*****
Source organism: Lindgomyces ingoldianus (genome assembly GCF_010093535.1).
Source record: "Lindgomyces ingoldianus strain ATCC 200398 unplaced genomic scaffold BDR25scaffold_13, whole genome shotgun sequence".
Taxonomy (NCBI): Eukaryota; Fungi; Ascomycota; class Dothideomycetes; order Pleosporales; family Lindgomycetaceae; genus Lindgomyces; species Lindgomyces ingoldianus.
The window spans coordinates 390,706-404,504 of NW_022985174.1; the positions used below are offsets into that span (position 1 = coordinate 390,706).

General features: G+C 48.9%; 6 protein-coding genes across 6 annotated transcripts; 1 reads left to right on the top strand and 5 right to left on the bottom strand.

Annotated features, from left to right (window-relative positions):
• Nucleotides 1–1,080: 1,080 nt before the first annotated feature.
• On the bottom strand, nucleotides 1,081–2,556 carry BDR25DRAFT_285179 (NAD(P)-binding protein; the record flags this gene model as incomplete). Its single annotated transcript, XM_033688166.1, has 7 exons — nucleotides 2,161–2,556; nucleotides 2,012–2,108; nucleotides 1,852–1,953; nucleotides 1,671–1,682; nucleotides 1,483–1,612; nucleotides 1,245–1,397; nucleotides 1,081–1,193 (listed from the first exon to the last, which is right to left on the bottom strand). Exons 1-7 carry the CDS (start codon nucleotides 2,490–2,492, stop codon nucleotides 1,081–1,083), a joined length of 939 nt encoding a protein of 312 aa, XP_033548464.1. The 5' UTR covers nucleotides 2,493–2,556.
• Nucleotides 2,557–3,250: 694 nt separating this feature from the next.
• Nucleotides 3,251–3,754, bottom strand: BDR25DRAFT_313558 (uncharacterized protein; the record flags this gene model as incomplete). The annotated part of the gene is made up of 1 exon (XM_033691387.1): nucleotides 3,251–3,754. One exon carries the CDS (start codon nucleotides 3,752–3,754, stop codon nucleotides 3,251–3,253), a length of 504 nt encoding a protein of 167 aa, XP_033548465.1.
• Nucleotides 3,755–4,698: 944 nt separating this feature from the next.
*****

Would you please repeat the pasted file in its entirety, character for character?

Source organism: Lindgomyces ingoldianus (genome assembly GCF_010093535.1).
Source record: "Lindgomyces ingoldianus strain ATCC 200398 unplaced genomic scaffold BDR25scaffold_13, whole genome shotgun sequence".
Taxonomy (NCBI): Eukaryota; Fungi; Ascomycota; class Dothideomycetes; order Pleosporales; family Lindgomycetaceae; genus Lindgomyces; species Lindgomyces ingoldianus.
The window spans coordinates 390,706-404,504 of NW_022985174.1; the positions used below are offsets into that span (position 1 = coordinate 390,706).

General features: G+C 48.9%; 6 protein-coding genes across 6 annotated transcripts; 1 reads left to right on the top strand and 5 right to left on the bottom strand.

Annotated features, from left to right (window-relative positions):
• Nucleotides 1–1,080: 1,080 nt before the first annotated feature.
• On the bottom strand, nucleotides 1,081–2,556 carry BDR25DRAFT_285179 (NAD(P)-binding protein; the record flags this gene model as incomplete). Its single annotated transcript, XM_033688166.1, has 7 exons — nucleotides 2,161–2,556; nucleotides 2,012–2,108; nucleotides 1,852–1,953; nucleotides 1,671–1,682; nucleotides 1,483–1,612; nucleotides 1,245–1,397; nucleotides 1,081–1,193 (listed from the first exon to the last, which is right to left on the bottom strand). Exons 1-7 carry the CDS (start codon nucleotides 2,490–2,492, stop codon nucleotides 1,081–1,083), a joined length of 939 nt encoding a protein of 312 aa, XP_033548464.1. The 5' UTR covers nucleotides 2,493–2,556.
• Nucleotides 2,557–3,250: 694 nt separating this feature from the next.
• Nucleotides 3,251–3,754, bottom strand: BDR25DRAFT_313558 (uncharacterized protein; the record flags this gene model as incomplete). The annotated part of the gene is made up of 1 exon (XM_033691387.1): nucleotides 3,251–3,754. One exon carries the CDS (start codon nucleotides 3,752–3,754, stop codon nucleotides 3,251–3,253), a length of 504 nt encoding a protein of 167 aa, XP_033548465.1.
• Nucleotides 3,755–4,698: 944 nt separating this feature from the next.